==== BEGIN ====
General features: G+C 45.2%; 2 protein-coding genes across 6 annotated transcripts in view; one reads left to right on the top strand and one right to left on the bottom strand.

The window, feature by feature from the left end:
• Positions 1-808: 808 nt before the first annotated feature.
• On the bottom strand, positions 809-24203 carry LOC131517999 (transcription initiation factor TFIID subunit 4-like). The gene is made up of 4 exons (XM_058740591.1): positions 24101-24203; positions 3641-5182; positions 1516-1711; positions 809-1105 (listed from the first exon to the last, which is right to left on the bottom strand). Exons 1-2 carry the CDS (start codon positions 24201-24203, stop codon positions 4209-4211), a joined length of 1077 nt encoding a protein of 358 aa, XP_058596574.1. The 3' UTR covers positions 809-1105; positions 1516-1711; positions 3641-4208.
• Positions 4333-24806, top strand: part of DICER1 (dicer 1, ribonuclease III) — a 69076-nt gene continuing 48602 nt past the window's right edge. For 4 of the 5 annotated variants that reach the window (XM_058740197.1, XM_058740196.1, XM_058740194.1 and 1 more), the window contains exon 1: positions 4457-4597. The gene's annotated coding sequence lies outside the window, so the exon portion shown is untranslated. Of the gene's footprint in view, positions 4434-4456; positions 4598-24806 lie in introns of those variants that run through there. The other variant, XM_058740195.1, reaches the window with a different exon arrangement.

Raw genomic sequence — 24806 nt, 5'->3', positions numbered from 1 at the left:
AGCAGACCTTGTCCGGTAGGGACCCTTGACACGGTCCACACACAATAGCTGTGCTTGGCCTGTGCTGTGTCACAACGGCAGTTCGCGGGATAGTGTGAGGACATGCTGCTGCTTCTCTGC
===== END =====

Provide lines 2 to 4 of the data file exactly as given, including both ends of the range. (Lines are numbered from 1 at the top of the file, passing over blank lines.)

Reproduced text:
The window, feature by feature from the left end:
• Positions 1-808: 808 nt before the first annotated feature.
• On the bottom strand, positions 809-24203 carry LOC131517999 (transcription initiation factor TFIID subunit 4-like). The gene is made up of 4 exons (XM_058740591.1): positions 24101-24203; positions 3641-5182; positions 1516-1711; positions 809-1105 (listed from the first exon to the last, which is right to left on the bottom strand). Exons 1-2 carry the CDS (start codon positions 24201-24203, stop codon positions 4209-4211), a joined length of 1077 nt encoding a protein of 358 aa, XP_058596574.1. The 3' UTR covers positions 809-1105; positions 1516-1711; positions 3641-4208.